|To save his people|
The first step for the Son in God's plan of redemption was for him to enter our world as one of us. John's gospel says, "The Word"—the eternal Son—"became flesh" (John 1:14). This doesn't mean the Son stopped being God, or became a little less God (whatever that would be), for John's gospel is filled with testimony to the full deity of Jesus. Rather, it means that the eternal Son of God was joined forever with genuine human nature, so that Jesus was—and still is—fully God and fully human in one person.
In other words, the Son became human by addition, not subtraction, taking on a human body, a human mind, and a human soul. Theologians sometimes express it like this: "Remaining what he was, he became what he was not." The term Christians use for the union of the eternal Son with human nature is incarnation.
If you're left wondering how the incarnation works, you're not alone. Wayne Grudem writes,
The fact that the infinite, omnipotent, eternal Son of God could become man and join himself to a human nature forever, so that infinite God became one person with finite man, will remain for eternity the most profound miracle and the most profound mystery in all the universe.1Each person of the Trinity had an active role in the incarnation. The Father sent the Son (Romans 8:3; Galatians 4:4) and the Son came willingly, "emptying himself," according to Philippians 2:7.
And the Holy Spirit? Well, it's only right that the most profound miracle in the universe starts with a miraculous conception, isn't it? The person Jesus, true eternal Son and true human, was conceived without a human father by the supernatural work of the Holy Spirit.
For Our Salvation
It's because of his miraculous conception that the human Jesus was morally pure (Luke 1:35). Unlike the rest of humanity conceived by ordinary means, Jesus did not inherit a sinful nature from Adam. This is an important detail in the fulfillment of the purpose of the incarnation. If Jesus came "to save his people from their sins," then he himself needed to be sinless. Only another human being, but one without any sin, even a sinful nature, could be an atoning sacrifice to bear our sins and die in our place. (We'll look more closely at how Jesus saves his people, including his atoning sacrifice, in the next post of this series.)
This is one reason our Saviour had to be a human being. But why did he have to be God incarnate? Because, for one, only someone who is both human and God could be the mediator who represents us to God and God to us (1 Timothy 2:5; John 14:9). What's more, because Jesus is God, he is able to accomplish everything he intends to do. He will surely save those who come to him; he can be an effective Savior because he is God.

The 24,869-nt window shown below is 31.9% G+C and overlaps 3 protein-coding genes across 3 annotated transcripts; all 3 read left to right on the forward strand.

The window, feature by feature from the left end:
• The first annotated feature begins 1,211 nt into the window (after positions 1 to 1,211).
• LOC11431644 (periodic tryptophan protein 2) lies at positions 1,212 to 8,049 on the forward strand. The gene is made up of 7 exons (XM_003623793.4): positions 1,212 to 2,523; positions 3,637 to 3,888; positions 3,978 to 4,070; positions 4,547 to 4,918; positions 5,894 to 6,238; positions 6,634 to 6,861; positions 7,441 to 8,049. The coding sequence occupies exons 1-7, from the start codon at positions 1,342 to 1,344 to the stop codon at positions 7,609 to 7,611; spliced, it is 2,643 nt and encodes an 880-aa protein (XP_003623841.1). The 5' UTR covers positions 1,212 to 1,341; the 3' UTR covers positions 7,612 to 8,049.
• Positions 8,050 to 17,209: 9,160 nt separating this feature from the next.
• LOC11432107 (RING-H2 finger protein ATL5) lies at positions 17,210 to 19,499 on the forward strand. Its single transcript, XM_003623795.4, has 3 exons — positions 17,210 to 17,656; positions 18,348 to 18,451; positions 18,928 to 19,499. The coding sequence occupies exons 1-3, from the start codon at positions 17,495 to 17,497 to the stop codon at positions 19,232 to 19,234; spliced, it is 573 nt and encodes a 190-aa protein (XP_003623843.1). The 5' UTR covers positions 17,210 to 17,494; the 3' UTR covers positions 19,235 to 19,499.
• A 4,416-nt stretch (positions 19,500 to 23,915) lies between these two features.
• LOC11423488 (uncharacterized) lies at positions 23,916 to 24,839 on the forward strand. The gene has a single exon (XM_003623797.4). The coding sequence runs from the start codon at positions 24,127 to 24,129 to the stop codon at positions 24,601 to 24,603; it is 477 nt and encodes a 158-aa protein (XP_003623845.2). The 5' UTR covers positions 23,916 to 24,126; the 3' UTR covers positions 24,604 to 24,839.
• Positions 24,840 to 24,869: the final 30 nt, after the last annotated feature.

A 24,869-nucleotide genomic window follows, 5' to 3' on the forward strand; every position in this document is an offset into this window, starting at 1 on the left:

The incarnation, then, was necessary for God to save us. The union of God and man in Jesus Christ stands at the very center of the Christian faith, because without it there would be no Christians—and no Christianity.
Definition of Chalcedon
The ancient Christians took the biblical data on the nature of the incarnate Son of God and formulated the Definition of Chalcedon, a statement of what all Christians must believe regarding the person of Jesus. Briefly, the Definition of Chalcedon teaches that Jesus has two natures, a human nature and a divine nature. His divine nature is just like God the Father's; his human nature is just like our human nature, except our human nature is sinful and his is not. In Jesus, the divine nature and human nature remain distinct yet united in one person.
Here are a few ways to learn more about the incarnation of the Son of God.
- Study John 1:1-18, Philippians 2:5-11, and Hebrews 2:14-18.
- Study the Definition of Chalcedon.
- Read up on the person of Christ in your favorite systematic theology. It's in chapter 25 of Wayne Grudem's Systematic Theology: An Introduction to Biblical Doctrine. Here's the section from Louis Berkhof's Systematic Theology. There's also a section on Christ's State of Humiliation which includes information on the incarnation.
- Listen to The Doctrine of the Incarnation by D. A. Carson.
- Listen to The Two Natures of Christ by Gerald Bray.
This post is the latest in a series of posts on truths every Christian woman should know. Here are the previous posts: